“Art is an expression of my life. Sometimes words can’t come close to describing how we feel, think, or how we see things in the world. But through my paintings and sculptures, I CAN express my thoughts and feelings.” – Joyce Anderson, artist statement
Joyce Anderson uses art to tune in to the joys of life, channeling everything else onto canvas.
Her childhood was not very kind. Passed from parent to parent and home to home, the shy girl learned to keep her feelings of loss and loneliness to herself. Her silence ended – and the feelings given an outlet – when Joyce, now 89, started to draw.
“Ladies shoes were my first subject,” Joyce laughs.
While living in a Winnipeg boarding house with her mother, at 5 Joyce was a withdrawn child. Perched at the top of a staircase, she would watch her housemates from a distance: two girls who were always singing or drawing. One day, Joyce built up the courage to asked for a pencil and paper so that she could try her hand at drawing. That instant sparked a life-long passion for art.
“It’s painful to think about it all because it brings back memories,” she said in a recent interview. “My mother left me, so I was sent to a children’s home. I had to learn a lot on my own.”
Her father dealt with his own disappointments by throwing himself into work and, later, a new family. So young Joyce did not tell him about the schoolmates who taunted her or the teacher who encouraged them.
“Still,” she says, “my father must have seen something in me. I was about 13 years old when I started painting with oils. He built me an easel, bought me a little set of paints and a canvas.”
In 1952, while staying with a friend for a few years, Joyce started to paint in earnest. “I was resilient and resourceful because I knew there was another side of the fence,” she confides. Inspired by her history and a need to find her voice, she set her sights on building a better life for herself.
“It’s a craving, almost, inside of me that I need to get out,” she says, “I look at faces. I can tell what they’re feeling sometimes, and this inspires me to paint.”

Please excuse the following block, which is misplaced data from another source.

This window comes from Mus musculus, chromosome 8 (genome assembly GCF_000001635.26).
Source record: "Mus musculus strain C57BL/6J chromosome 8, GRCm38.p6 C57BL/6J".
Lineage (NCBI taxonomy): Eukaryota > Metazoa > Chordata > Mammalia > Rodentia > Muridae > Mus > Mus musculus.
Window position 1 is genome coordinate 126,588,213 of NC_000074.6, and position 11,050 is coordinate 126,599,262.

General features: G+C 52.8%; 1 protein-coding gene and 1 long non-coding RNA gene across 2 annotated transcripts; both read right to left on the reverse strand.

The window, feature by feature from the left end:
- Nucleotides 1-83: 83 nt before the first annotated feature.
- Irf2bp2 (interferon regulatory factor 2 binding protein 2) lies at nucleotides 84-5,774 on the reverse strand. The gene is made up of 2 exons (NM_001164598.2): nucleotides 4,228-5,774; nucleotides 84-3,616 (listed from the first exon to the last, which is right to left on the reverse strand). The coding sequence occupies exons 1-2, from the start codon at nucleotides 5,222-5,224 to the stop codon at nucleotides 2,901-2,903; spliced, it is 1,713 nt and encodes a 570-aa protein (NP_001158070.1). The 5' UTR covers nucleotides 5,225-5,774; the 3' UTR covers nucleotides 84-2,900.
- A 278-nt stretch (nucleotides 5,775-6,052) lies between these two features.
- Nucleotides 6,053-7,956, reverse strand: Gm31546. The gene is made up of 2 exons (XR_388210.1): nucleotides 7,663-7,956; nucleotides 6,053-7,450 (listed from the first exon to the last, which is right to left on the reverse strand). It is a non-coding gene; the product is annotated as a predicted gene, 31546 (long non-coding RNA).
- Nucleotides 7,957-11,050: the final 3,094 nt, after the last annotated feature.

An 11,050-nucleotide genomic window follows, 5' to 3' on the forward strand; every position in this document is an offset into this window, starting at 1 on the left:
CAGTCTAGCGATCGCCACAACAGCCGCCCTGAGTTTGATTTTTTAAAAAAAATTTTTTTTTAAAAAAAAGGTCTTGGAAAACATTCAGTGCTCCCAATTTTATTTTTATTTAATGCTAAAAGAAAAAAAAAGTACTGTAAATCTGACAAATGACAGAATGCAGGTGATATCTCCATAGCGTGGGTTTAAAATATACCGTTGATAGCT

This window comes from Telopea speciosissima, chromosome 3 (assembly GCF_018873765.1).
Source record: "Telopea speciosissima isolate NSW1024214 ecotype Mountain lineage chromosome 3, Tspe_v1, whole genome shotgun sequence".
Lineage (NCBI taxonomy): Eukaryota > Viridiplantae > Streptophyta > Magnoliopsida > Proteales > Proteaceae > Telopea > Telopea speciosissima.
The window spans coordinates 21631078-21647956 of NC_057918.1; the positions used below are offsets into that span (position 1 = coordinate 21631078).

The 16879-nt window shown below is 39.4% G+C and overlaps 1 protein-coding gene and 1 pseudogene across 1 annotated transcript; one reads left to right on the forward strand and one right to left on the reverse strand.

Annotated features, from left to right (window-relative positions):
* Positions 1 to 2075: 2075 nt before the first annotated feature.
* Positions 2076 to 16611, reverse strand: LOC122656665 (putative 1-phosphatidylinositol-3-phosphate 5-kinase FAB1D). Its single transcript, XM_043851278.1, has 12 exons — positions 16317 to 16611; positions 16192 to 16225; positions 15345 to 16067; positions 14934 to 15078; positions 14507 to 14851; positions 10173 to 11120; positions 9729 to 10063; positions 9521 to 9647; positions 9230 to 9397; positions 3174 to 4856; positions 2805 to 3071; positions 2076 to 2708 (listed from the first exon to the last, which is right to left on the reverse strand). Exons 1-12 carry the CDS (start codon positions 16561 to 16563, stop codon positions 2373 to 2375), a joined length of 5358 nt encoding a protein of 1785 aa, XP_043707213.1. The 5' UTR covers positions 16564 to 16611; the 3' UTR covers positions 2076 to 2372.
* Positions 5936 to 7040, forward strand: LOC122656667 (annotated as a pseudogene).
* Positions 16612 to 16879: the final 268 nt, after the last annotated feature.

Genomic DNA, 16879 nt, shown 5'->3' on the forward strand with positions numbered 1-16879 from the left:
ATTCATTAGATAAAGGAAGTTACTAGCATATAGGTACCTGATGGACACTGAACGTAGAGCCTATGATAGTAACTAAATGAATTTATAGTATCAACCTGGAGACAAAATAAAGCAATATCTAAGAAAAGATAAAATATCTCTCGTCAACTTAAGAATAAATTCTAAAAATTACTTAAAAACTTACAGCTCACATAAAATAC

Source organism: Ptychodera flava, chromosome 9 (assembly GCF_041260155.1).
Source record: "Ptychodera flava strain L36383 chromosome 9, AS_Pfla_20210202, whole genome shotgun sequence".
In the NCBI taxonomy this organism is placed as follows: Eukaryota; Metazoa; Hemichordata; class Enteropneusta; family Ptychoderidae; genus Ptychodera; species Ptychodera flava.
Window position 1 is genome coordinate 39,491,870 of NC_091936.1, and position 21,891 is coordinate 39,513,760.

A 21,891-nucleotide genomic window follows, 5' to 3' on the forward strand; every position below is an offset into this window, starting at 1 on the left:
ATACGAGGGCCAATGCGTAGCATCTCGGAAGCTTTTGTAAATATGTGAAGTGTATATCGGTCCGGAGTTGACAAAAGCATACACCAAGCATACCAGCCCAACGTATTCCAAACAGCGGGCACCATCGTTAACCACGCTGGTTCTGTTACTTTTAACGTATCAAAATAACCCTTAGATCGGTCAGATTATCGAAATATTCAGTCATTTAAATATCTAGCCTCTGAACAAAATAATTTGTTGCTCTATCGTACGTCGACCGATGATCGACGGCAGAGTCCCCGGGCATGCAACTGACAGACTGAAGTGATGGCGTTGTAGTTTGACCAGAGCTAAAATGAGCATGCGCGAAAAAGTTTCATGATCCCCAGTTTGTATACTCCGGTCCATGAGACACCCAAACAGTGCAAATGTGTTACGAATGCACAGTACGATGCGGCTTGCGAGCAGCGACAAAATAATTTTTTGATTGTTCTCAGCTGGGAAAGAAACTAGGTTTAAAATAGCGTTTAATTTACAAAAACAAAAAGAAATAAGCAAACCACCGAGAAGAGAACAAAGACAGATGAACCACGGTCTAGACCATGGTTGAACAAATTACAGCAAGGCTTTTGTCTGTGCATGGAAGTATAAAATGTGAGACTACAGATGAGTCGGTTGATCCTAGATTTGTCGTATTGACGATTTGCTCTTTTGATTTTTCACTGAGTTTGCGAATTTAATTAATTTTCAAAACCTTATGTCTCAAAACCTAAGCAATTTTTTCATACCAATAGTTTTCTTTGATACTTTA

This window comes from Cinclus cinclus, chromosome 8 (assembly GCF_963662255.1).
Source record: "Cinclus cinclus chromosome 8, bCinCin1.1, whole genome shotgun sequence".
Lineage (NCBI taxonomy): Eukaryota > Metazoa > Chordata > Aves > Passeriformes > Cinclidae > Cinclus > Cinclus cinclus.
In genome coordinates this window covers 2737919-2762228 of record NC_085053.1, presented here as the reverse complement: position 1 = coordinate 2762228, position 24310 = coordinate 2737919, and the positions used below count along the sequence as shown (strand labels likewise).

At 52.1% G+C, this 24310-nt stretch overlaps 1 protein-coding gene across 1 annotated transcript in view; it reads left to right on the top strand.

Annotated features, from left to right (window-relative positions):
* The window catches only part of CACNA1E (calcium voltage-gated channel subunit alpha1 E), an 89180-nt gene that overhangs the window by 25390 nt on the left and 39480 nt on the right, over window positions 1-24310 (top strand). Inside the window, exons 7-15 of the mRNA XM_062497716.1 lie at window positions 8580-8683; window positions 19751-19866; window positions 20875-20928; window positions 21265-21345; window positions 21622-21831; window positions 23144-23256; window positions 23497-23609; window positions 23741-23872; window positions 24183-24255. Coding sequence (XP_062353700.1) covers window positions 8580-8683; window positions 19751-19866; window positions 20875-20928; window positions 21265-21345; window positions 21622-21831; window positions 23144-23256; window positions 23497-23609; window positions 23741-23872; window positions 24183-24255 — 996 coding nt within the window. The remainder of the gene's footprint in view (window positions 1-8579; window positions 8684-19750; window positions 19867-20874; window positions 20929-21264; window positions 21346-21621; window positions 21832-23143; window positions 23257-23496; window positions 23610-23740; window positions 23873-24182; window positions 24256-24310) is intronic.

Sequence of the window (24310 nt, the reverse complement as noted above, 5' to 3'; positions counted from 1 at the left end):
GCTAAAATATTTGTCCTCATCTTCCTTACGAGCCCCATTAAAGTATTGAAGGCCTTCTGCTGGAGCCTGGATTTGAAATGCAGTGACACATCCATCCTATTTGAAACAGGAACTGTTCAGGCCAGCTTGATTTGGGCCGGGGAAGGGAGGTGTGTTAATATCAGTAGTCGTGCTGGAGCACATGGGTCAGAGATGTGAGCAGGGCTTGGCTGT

How an Artist Becomes a Teacher
Mrs. Anderson, who has two children, four grandchildren, and four great grandchildren considers her paintings a gift to future generations — and to past ones.
Having met her husband of 44 years on a blind date, Joyce found herself worrying about the past, and about her young husband, a police officer. A quiet man, he supported her art, “Sometimes we all sat together, watching TV, while I painted,” Joyce reminisces, “I never thought that I would meet a person who cared about me. He was a wonderful man.”
As a young mother, Joyce was asked to teach art at her daughter’s school. Perhaps it was her humble attitude and gentle demeanor that drew people to her – the parents started asking for classes. In 1973 Joyce became an art instructor at Tec Voc high school continuing education program and held that position until closing of classes in 1994. During summers from 1991 through to 1997 she was art instructor at the International Music Camp Summer School of Fine Arts.
Joyce’s true talent is in her ability to develop & mentor the new and bashful artist. “I just demonstrate when I teach. There is such good fellowship [during classes] that it works inside of you,” she explains. “I try to inspire them. I suggest colours, brushes, and show them how to make the strokes. Then they feel the same way – they just want to paint!”
Joyce’s art has been featured in many galleries around Winnipeg, including the Winnipeg Art Gallery. In 1983 Joyce wanted to try some clay sculpturing. She won a few awards in this medium, including a Merit Award of a Clydesdale horse and her foal. When she has time, she enjoys creating fishermen in boats and figures of the Lower Fort Garry at work. To see samples of her paintings, click on the link to her web-site.
The Journey Continues at River Ridge Retirement Residence
Up until the start of the pandemic, students would come to her River Ridge retirement residence to learn the art form. Though most of her students come from outside the retirement home, where she has lived since 2013, many are fellow River Ridge residents. “A lot of them didn’t paint, didn’t do anything until they were 95 years old,” she said in a 2019 interview with CBC. “I was surprised that they would do that, and they were surprised at themselves. It’s a very good outlet for them.”
Of River Ridge, Joyce says that it was the best move that she ever made. After her husband passed away in 2005, her son and daughter were worried that she might fall on the stairs, so they searched for the best assisted living in Winnipeg. “It was just time,” she says. “It’s a wonderful place to live. I was still shy, but the staff reassured me and helped me to open up to other people! I joke around and talk to people now and feel freer than ever before.”
For Joyce, life has been a journey that has inspired her. “I have a love of painting and a love of people. I’m so fortunate to have such good friends.”
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Feature Photo credit: Winnipeg Free Press Wednesday, Mar. 14, 2012
Writer – Julianna McLeod
Julianna is a health and wellness expert at All Seniors Care. Her mission is to create content that empowers older adults to form sustainable solutions for lasting health and happiness. She is an experienced writer, editor, and Recreational Therapist living in Toronto.